Back Theresa May’s Brexit deal, says Britain’s richest man: Sir Jim Ratcliffe urges MPs to vote for the PM’s ‘pragmatic and sensible’ agreement
- Jim Ratcliffe, boss of chemical giant Ineos, voted for Brexit in the referendum
- Was joined by the aerospace giant Airbus which said plan would avoid no deal
- Pharmaceutical industry executives also welcomed Mrs May’s transition period
More business leaders – including a prominent Brexiteer – lined up to support Theresa May’s Brexit deal yesterday, urging MPs to put ‘the good of the country’ before politics.
Bosses from chemicals giant Ineos and aerospace group Airbus said the deal would give the UK time to decide future trade arrangements while avoiding the chaos of a ‘no deal’ scenario.
Jim Ratcliffe, the boss of Ineos and Britain’s richest man, called on MPs to rally behind the Prime Minister and warned leaving without a deal posed ‘significant risks’. The billionaire backed Brexit during the EU referendum campaign.
Jim Ratcliffe, the boss of Ineos and Britain’s richest man, called on MPs to rally behind the Prime Minister and warned leaving without a deal posed ‘significant risks’. He is pictured receiving a knighthood at Buckingham Palace on October 31
An Ineos company statement added: ‘We would hope that our parliamentarians would now put the good of the country ahead of political considerations and ensure a safe passage for the deal through Parliament.’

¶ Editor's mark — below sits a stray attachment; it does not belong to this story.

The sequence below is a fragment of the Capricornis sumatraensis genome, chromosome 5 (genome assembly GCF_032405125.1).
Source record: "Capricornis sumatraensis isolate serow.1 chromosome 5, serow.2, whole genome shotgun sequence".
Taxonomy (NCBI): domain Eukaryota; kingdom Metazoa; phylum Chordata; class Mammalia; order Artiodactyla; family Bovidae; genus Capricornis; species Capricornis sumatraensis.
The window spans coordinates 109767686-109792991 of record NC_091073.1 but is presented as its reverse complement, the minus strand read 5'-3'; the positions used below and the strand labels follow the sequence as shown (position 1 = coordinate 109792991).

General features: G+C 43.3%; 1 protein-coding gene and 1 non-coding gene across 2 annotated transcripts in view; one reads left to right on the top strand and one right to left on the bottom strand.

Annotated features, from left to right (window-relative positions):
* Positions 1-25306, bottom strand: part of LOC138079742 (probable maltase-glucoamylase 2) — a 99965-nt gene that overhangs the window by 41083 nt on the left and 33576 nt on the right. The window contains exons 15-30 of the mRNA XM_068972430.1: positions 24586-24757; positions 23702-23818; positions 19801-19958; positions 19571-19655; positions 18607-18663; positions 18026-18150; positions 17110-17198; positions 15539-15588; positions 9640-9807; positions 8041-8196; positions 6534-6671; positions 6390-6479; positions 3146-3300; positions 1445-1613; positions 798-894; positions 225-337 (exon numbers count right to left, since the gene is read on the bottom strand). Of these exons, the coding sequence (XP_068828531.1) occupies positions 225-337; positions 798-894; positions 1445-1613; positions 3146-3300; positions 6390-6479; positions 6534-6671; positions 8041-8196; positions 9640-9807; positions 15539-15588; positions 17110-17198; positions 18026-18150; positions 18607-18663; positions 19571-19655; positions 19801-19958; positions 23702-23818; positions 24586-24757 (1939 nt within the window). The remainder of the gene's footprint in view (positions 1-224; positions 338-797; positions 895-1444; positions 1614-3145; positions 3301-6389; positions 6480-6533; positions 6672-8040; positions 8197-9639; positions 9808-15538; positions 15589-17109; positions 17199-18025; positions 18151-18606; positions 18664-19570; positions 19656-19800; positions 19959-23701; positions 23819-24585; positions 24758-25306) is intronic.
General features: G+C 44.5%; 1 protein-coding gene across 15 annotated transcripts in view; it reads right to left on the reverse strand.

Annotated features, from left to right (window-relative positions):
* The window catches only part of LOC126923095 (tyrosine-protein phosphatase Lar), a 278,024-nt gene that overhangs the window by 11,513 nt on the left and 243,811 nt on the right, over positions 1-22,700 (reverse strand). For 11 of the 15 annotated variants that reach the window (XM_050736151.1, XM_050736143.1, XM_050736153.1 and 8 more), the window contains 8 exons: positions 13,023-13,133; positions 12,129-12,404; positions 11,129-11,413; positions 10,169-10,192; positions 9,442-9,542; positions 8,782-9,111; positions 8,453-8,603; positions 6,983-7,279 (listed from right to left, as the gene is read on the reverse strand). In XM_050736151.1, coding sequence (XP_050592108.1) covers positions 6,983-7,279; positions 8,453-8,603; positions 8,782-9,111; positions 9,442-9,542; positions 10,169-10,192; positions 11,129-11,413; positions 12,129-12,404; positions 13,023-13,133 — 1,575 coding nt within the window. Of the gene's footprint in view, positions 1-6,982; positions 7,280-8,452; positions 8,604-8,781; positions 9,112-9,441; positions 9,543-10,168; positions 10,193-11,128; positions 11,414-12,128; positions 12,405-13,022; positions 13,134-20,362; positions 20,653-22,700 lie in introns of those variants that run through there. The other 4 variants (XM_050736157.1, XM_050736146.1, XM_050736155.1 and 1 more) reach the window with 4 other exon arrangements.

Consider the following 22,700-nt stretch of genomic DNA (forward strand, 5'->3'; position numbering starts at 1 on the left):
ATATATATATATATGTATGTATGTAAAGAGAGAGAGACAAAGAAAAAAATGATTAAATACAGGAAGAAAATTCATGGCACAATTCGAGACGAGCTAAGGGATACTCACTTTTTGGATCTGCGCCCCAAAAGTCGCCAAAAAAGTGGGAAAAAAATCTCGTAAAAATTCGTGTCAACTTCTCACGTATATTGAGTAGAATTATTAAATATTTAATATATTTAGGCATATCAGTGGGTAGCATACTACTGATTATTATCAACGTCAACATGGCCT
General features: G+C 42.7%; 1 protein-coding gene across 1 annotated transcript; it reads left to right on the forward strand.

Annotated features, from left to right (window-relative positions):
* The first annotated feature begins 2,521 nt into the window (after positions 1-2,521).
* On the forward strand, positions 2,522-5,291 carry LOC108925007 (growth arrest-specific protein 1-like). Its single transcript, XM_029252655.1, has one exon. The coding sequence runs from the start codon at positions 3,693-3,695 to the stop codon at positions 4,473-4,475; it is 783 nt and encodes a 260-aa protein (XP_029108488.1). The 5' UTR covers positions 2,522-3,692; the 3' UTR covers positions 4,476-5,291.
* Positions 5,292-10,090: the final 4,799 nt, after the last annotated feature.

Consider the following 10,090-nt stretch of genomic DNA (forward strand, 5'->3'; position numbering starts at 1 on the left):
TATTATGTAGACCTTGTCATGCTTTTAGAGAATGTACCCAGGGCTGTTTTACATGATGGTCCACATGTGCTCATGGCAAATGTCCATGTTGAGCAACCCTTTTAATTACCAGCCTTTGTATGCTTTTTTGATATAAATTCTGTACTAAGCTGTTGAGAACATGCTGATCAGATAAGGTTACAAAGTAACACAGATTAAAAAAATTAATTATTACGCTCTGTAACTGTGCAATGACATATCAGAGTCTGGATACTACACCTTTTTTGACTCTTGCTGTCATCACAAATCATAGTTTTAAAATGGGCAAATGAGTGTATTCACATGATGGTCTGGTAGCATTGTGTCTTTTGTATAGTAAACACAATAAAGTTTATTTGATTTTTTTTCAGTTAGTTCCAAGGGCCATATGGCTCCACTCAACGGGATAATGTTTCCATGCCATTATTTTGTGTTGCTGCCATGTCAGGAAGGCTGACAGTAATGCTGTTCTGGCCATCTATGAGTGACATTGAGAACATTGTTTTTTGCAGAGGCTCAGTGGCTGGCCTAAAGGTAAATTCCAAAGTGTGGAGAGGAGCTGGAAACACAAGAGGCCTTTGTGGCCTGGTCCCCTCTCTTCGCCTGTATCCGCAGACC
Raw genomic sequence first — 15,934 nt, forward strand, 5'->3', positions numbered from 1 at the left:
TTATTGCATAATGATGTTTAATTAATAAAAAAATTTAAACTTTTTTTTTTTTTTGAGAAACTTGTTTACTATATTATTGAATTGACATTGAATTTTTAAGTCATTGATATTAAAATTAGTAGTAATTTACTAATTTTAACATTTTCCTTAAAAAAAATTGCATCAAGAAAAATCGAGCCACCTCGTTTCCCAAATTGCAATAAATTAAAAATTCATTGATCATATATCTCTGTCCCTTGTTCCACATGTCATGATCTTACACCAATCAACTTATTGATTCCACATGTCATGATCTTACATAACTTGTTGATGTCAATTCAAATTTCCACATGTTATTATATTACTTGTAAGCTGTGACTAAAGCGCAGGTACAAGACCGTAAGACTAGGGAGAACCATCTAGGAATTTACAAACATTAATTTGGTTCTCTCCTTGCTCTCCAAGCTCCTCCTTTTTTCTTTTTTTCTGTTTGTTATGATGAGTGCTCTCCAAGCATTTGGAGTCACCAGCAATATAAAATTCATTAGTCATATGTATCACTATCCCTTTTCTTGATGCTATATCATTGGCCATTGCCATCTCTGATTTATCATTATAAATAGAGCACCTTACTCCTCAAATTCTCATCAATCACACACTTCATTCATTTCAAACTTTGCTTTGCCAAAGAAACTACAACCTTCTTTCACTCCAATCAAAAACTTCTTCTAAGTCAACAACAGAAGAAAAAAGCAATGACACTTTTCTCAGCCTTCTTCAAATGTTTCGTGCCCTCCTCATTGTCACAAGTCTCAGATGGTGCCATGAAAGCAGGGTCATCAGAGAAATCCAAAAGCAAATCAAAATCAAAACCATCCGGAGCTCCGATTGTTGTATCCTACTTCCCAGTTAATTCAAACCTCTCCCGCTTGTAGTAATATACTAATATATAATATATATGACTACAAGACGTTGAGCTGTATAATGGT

And Katherine Bennett, the UK head of Airbus, came out in support of the deal during a hearing of the business committee in the Commons.
She told MPs Mrs May’s deal would allow the company to emerge from a ‘holding pattern’ that has seen it hold back from big investment decisions due to uncertainty.
Executives from the pharmaceuticals industry also welcomed a transition period secured by Mrs May and told MPs it would keep vital medicines flowing into the country after Brexit day.
Executives from the pharmaceuticals industry also welcomed a transition period secured by Mrs May (pictured in Glasgow yesterday) and told MPs it would keep vital medicines flowing into the country after Brexit day
The group included the boss of Novo Nordisk, the UK’s biggest insulin supplier – a drug the Prime Minister relies on personally as a type 1 diabetic.
Their interventions came as a welcome boost to her as she fights for support for the exit deal in Parliament, ahead of a vote on December 11.
Later, Mike Thompson, chief executive of the Association of the British Pharmaceutical Industry, also said Mrs May’s agreement would be vital to keeping the supply of medicines flowing.